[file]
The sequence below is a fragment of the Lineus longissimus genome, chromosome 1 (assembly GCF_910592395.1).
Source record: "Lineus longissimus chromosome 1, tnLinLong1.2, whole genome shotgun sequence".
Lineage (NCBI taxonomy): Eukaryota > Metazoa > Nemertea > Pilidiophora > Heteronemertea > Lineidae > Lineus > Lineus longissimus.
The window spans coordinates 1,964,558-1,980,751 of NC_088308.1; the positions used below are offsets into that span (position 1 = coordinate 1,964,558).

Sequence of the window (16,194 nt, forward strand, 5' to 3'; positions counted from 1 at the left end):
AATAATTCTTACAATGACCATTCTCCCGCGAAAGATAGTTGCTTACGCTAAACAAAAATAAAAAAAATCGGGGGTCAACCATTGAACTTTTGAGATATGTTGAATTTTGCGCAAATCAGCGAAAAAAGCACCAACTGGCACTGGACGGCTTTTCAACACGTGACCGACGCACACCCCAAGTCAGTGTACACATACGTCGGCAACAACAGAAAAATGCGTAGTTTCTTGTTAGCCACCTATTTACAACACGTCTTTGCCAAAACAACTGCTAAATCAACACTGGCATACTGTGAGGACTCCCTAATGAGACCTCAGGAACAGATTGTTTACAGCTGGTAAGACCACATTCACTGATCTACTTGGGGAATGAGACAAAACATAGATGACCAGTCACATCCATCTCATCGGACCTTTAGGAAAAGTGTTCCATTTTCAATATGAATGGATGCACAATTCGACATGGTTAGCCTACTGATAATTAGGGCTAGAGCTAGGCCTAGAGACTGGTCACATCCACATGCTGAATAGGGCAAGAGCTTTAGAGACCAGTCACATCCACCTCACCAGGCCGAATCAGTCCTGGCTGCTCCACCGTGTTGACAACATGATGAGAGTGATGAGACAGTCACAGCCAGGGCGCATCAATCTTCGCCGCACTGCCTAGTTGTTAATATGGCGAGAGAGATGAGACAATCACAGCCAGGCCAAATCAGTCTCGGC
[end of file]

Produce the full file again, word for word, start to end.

The sequence below is a fragment of the Lineus longissimus genome, chromosome 1 (assembly GCF_910592395.1).
Source record: "Lineus longissimus chromosome 1, tnLinLong1.2, whole genome shotgun sequence".
Lineage (NCBI taxonomy): Eukaryota > Metazoa > Nemertea > Pilidiophora > Heteronemertea > Lineidae > Lineus > Lineus longissimus.
The window spans coordinates 1,964,558-1,980,751 of NC_088308.1; the positions used below are offsets into that span (position 1 = coordinate 1,964,558).

Sequence of the window (16,194 nt, forward strand, 5' to 3'; positions counted from 1 at the left end):
AATAATTCTTACAATGACCATTCTCCCGCGAAAGATAGTTGCTTACGCTAAACAAAAATAAAAAAAATCGGGGGTCAACCATTGAACTTTTGAGATATGTTGAATTTTGCGCAAATCAGCGAAAAAAGCACCAACTGGCACTGGACGGCTTTTCAACACGTGACCGACGCACACCCCAAGTCAGTGTACACATACGTCGGCAACAACAGAAAAATGCGTAGTTTCTTGTTAGCCACCTATTTACAACACGTCTTTGCCAAAACAACTGCTAAATCAACACTGGCATACTGTGAGGACTCCCTAATGAGACCTCAGGAACAGATTGTTTACAGCTGGTAAGACCACATTCACTGATCTACTTGGGGAATGAGACAAAACATAGATGACCAGTCACATCCATCTCATCGGACCTTTAGGAAAAGTGTTCCATTTTCAATATGAATGGATGCACAATTCGACATGGTTAGCCTACTGATAATTAGGGCTAGAGCTAGGCCTAGAGACTGGTCACATCCACATGCTGAATAGGGCAAGAGCTTTAGAGACCAGTCACATCCACCTCACCAGGCCGAATCAGTCCTGGCTGCTCCACCGTGTTGACAACATGATGAGAGTGATGAGACAGTCACAGCCAGGGCGCATCAATCTTCGCCGCACTGCCTAGTTGTTAATATGGCGAGAGAGATGAGACAATCACAGCCAGGCCAAATCAGTCTCGGC